Production of Rex Beach's The Spoilers, with its memorable fight between William Farnum and Tom Santschi, set another landmark and proved the virtue of action in the cinema, for it was remade in 1923 with Milton Sills in the male lead and ap peared again in a talking version in 193o.
The popularity of definite and individual acting types was evi denced by Theda Bara's appearance in a series of "vampire" roles. The winsome type, first identified with Mary Pickford, was car ried on by Mary Miles Minter. The matinee idol type had been brought from stage to screen by such favourites as J. Warren Kerrigan and Francis X. Bushman. William S. Hart was pre eminent as the good-badman of the Western spaces. Now came another exponent of action, Douglas Fairbanks, Sr., to carve a career with his athletic vigour. The increasing success of Chaplin inspired Harold Lloyd first to imitate, then to originate his own version of the ultimate triumph of the inferior youth in the tortoise-shell glasses.
The World War, just as it touched every other phase of life, affected motion pictures. Actors, writers, and directors returned after the Armistice with a new view of life, generated by experi ences in the struggle. The more haphazard features of picture making before the war, and the propaganda pictures which the con flict inspired, began to give way to more serious endeavour, with a general move toward a higher quality in screen entertainment. The purchase of The Four Horsemen of the Apocalypse from Ibafiez as a screen vehicle marked a turning point from the old plot formula. The film made a world idol of an Italo-American dancer, Rudolph Valentino. With the cessation of European film production, because of the war, the world market became almost wholly American. Henceforth the appeal of the actor was to be dependent upon world-wide taste and approval. The nickelodeon age was passing.
New names came rapidly to the fore. Gloria Swanson, a Sennett bathing beauty, became the first name among the sophisticates. Chaplin's The Kid made a child star of Jackie Coogan. The year 1919 brought The Miracle Man, exploiting Lon Chaney's unique mastery of make-up and the romantic appeal of Thomas Meighan and Betty Compson. In 1921 George Arliss brought his Disraeli to the screen, Pauline Frederick her Madame X, both established stage successes. Meanwhile the Fairbanks athletic fame grew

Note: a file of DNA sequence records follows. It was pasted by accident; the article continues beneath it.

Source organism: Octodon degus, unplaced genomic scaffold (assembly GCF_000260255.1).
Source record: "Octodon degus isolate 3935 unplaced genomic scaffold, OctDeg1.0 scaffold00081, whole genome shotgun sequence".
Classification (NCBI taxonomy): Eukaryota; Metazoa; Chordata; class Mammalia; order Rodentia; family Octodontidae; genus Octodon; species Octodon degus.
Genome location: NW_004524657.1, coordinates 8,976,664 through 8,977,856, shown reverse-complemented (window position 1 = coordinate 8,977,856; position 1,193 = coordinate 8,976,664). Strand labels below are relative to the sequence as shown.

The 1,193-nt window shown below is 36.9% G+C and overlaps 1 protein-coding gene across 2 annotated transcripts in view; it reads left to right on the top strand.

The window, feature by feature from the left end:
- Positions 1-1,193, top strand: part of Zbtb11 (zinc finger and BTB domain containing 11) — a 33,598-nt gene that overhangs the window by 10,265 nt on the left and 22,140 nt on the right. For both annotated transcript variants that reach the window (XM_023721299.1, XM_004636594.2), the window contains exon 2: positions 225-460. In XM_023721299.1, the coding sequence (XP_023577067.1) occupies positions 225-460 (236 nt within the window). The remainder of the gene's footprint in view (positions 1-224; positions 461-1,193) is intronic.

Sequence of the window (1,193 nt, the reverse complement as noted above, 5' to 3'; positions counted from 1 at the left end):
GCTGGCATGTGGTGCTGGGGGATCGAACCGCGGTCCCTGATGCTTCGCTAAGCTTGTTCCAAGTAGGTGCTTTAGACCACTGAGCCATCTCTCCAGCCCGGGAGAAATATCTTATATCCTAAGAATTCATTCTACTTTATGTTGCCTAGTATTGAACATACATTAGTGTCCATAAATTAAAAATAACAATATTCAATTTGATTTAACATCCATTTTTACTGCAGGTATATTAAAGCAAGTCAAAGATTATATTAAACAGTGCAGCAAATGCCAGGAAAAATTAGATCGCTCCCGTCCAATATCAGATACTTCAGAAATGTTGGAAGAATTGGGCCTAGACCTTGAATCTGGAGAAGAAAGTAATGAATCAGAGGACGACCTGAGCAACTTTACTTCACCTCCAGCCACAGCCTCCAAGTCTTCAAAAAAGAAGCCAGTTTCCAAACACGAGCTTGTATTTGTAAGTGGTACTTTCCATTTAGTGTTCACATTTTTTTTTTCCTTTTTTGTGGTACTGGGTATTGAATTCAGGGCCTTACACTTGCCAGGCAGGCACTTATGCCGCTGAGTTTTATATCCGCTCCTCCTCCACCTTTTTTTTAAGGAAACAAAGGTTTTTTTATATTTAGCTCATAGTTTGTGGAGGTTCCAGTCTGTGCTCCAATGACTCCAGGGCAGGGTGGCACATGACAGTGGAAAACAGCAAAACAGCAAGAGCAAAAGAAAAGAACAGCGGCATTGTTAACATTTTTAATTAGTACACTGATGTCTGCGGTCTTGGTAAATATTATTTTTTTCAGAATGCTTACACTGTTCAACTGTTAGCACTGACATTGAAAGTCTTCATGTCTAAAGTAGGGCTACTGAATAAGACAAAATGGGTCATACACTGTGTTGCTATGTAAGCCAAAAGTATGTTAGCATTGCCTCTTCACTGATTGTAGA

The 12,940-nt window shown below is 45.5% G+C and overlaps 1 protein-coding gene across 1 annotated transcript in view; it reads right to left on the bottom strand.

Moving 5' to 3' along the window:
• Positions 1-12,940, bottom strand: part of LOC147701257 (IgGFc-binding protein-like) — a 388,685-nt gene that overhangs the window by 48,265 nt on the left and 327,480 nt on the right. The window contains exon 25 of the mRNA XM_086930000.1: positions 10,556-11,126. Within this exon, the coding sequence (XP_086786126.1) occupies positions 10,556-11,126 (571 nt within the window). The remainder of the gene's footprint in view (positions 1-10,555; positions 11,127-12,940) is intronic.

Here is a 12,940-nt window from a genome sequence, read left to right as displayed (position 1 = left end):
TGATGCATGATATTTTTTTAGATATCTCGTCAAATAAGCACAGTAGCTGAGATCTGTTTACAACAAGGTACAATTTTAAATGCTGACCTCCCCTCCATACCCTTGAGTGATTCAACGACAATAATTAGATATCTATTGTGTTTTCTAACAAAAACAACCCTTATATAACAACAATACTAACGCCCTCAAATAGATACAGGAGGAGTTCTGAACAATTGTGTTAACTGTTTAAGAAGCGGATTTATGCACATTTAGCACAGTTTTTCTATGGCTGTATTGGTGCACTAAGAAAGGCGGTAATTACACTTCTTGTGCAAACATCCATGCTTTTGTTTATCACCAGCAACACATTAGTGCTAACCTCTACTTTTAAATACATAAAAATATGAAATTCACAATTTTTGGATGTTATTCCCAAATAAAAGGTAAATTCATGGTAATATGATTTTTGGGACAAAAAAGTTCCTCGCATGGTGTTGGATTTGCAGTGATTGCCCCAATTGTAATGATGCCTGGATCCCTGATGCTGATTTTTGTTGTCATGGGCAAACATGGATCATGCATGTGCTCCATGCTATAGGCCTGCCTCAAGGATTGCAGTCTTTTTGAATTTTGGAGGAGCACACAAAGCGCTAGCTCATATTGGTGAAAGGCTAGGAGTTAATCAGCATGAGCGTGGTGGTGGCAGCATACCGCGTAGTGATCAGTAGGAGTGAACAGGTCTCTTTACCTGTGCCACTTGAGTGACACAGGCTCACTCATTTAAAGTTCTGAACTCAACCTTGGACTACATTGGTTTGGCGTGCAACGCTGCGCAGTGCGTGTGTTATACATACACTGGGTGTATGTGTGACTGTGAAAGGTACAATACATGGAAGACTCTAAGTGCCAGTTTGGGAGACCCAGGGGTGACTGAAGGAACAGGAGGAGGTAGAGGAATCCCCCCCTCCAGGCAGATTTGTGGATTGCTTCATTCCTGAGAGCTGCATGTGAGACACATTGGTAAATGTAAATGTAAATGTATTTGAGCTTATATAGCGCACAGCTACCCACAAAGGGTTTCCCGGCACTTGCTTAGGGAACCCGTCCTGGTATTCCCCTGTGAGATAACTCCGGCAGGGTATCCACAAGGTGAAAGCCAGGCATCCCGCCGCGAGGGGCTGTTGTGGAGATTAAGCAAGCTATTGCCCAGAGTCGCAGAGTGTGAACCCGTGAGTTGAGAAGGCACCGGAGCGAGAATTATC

apace in The Mark of Zorro and The Three Musketeers. Pola Negri had become the new synonym for tempestuous emotion, as in Passion. Charles Ray was finding a niche for his small-town rube. Wallace Reid was popularizing the sports dare-devil. Will Rogers and his homespun philosophy were making an entry into the film scene.
With real competition now developing to maintain position in the expanding industry, the success or failure of individual pic tures began to determine the span of an actor's career. A more rapid turnover in acting personnel was evident from now on, as the search for new faces, to keep pace with changing public tastes, took on greater intensity.
Which names that followed will go down in film history, only the perspective of coming years can tell. But the productions remem bered as milestones between 1923 and 1927-28, when the industry began to cast its own collective vote on the most meritorious contributions of the year, inevitably make their own selection of luminous personalities: The Sheik, with all the ardent fervour of Valentino and Agnes Ayres; Tol'able David, with Richard Barthelmess ; Black Oxen, bringing to the fore the ebullience of Clara Bow ; The Covered Wagon, with Ernest Torrence's delinea tion of the frontier scout remaining a classic of grim and rugged humour and vitality; The Hunchback of Notre Dame, Lon Chaney's masterpiece; Robin Hood, with Douglas Fairbanks bounding to the heights in the title role and Wallace Beery estab liLhing himself as a star in his own right as Richard the Lion Hearted ; and A Woman of Paris, with which Chaplin turned to direction and made stars of Edna Purviance and Adolphe Menjou.
Norma Shearer first made her name in 1925 in He Who Gets Slapped, with Lon Chaney and John Gilbert, the latter also to soar, as the dashing and impulsive romantic. That same year saw the master craftsman Emil Jannings, equally skilled in comedy or tragedy, exhibiting his versatility in The Last Laugh. The Sea Hawk, with Milton Sills and Wallace Beery, remains one of the all-time film best-sellers, with, contemporaneously, Fairbanks' The Thief of Bagdad and Cecil B. de Mille's The Ten Command ments, with Theodore Roberts as Moses.